What is Obesity?
Obesity is an excess of body fat. There are many ways that this is classified or diagnosed. BMI (), waist circumference (usually over ), waist to hip ratio (about 0.9), or even % body fat. As many have heard in the new obesity is sadly becoming extremely common in the US. The prevalence and detrimental effects have increased so much that very soon obesity will overtake smoking as the biggest risk to our health in America.
What is Metabolic Syndrome?
Metabolic syndrome is a breakdown in the way we optimally intake, process and store energy. It is diagnosed by the presence of at least 3 of the following conditions: abdominal obesity, high blood pressure, high blood sugar, high triglycerides, and low HDL (good cholesterol).
How can these be related?
All of the above conditions are directly or indirectly related to diet and activity. Abdominal obesity is defined by being overweight. Blood pressure has also been directly correlated with weight with some studies showing a loss of 1 kilogram linked to a decrease of 1mm blood pressure. High blood sugar has been shown to be linked with diet and activity through multiple pathways. Not only do these similar diets with processed sugars relate to sugar levels but also are directly related to higher triglyceride levels. Finally HDL (good cholesterol levels) have been shown to go up or down depending mostly regular exercise.
If these are all related and build upon each other is it possible to break this cycle?
The bottom line is that all of the diagnosing factors of metabolic syndrome are closely related to diet and exercise. This is good news, lifestyle change can help! This is not a simple one dimensional ‘quick fix’ though. You need a program that is sustainable and can address all of these risk factors. There is no single magic pill or diet. If an infomercial product could actually work to reverse our poor health Americans would not be still in the state that we are.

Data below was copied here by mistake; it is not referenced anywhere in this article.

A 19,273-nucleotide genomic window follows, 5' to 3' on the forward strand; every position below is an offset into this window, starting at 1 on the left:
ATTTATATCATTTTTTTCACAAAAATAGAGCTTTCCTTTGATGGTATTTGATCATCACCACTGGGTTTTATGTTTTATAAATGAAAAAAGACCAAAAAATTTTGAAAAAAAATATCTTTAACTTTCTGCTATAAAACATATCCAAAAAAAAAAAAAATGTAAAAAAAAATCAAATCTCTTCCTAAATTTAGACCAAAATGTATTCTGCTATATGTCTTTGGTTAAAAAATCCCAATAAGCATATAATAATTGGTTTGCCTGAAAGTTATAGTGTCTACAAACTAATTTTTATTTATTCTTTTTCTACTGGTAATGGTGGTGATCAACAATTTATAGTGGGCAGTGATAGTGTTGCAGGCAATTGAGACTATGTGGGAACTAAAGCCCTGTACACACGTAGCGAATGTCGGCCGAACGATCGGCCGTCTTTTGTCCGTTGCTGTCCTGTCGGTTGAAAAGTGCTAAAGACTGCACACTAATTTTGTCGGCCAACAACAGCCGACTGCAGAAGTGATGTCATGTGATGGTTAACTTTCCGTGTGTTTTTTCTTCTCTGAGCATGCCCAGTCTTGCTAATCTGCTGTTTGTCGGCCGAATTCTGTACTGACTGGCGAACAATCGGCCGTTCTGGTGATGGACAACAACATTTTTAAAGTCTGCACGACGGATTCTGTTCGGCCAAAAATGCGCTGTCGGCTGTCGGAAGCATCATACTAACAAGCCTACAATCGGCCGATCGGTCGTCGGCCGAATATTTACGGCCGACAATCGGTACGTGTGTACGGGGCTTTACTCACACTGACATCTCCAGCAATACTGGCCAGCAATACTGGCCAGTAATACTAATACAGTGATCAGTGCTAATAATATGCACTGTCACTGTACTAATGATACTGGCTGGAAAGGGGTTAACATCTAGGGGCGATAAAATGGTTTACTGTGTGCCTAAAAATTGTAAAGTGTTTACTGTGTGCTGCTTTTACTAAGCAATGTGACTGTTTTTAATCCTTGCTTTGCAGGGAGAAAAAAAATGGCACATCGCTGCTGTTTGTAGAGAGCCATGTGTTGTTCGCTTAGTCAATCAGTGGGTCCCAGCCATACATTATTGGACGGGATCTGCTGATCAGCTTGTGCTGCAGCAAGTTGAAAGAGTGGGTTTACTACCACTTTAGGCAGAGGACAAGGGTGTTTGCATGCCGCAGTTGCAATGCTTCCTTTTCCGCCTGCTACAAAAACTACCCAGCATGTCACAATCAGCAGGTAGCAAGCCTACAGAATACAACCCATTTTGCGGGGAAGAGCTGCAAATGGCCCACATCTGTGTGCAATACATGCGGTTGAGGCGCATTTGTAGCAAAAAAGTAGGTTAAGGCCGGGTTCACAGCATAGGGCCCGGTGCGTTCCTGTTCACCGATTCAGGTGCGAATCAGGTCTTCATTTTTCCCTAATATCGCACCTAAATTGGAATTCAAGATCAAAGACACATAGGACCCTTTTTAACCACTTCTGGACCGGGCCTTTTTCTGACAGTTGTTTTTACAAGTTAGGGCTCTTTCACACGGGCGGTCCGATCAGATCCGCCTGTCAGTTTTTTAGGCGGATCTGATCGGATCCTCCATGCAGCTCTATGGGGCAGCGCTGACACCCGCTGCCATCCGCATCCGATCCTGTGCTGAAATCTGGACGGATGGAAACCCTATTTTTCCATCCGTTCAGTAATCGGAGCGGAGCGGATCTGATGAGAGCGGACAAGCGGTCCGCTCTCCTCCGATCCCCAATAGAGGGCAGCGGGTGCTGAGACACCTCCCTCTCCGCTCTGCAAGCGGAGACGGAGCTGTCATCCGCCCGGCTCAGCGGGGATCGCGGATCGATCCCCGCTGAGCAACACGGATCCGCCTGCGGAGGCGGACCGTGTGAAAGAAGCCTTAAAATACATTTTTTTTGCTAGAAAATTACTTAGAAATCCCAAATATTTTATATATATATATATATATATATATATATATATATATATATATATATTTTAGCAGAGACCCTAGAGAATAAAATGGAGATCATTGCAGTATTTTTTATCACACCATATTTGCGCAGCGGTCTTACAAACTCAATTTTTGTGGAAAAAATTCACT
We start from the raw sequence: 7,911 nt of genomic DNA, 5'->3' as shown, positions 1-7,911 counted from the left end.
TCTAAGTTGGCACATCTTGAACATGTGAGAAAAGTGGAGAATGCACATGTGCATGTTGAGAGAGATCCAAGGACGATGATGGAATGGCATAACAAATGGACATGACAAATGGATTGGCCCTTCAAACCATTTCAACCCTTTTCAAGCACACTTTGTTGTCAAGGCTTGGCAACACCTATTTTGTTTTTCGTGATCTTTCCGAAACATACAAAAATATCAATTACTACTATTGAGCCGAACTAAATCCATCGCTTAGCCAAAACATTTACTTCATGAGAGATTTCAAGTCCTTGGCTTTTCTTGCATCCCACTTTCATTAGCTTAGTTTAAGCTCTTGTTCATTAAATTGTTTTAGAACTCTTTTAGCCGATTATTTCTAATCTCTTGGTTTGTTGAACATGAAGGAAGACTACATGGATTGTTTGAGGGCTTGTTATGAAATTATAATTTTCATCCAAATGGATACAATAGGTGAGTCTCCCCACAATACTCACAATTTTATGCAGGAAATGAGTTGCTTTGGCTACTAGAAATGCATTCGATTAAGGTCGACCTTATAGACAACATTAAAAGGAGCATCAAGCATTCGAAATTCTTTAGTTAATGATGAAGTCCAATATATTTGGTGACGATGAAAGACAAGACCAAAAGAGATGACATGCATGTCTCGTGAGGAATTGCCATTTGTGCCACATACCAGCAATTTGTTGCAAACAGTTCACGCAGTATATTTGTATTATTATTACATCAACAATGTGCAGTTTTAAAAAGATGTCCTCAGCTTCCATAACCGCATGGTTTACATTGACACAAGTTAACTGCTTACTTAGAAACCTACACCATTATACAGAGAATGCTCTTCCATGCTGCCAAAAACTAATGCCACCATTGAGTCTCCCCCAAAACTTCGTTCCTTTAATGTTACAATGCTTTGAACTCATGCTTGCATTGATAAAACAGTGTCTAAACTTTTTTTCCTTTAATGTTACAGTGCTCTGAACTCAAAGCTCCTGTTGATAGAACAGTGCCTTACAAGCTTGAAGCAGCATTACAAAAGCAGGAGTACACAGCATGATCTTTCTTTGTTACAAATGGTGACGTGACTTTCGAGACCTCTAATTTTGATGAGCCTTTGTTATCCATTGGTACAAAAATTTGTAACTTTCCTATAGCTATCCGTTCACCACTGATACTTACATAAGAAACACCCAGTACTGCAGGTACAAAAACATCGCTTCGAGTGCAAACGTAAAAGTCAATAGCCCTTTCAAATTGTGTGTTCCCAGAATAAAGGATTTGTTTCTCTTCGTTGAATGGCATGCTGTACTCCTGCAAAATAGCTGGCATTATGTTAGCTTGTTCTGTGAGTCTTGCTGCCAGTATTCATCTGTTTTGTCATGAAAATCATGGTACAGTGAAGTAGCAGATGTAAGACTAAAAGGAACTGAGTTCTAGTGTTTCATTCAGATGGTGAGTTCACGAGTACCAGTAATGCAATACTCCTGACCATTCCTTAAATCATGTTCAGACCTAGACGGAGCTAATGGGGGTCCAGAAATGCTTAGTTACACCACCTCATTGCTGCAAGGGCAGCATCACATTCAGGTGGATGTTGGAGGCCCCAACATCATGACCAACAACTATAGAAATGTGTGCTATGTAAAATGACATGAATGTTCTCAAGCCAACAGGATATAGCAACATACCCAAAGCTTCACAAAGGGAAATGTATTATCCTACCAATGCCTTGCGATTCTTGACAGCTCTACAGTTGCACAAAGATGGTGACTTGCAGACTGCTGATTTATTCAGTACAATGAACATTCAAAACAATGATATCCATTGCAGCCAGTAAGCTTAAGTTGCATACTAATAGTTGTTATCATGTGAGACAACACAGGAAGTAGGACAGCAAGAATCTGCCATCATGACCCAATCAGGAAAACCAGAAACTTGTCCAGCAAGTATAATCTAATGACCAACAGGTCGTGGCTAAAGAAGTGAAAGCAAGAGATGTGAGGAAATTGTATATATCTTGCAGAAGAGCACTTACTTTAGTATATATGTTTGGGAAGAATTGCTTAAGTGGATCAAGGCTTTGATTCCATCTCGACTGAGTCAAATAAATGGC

What does Men’s Health Center offer that is different than a diet, a gym or taking medicine?
Because of the complexity and relationship of these it is most effective to find a lifestyle that can slowly direct your body to becoming healthy. This involves knowledge and diet and nutrition as well as a change that is sustainable. People need a safe and enjoyable exercise program which can be medically monitored. Communication with one’s primary physician and continued evaluation of medical issues is also important to adjusting and personalizing the process for each individual.
Is becoming healthier actually any better than close medical management of my blood pressure and diabetes?
This is an interesting question. What is interesting is that all of our medical knowledge and studies may show close correlation to death and heart disease. However it is almost impossible to be able to show causation. Wearing large pants is associated with obesity but large pants do not cause obesity, and making obese people wear small pants does not reverse the obesity. Meaning although we have come up with great advances to treat our risk factors for heart disease (lower our blood pressure, manage our diabetes, etc. ) we are still not able to reverse or stop the causes or our poor health with medications. Improving our health, changing the underlying causes are the only way to do this.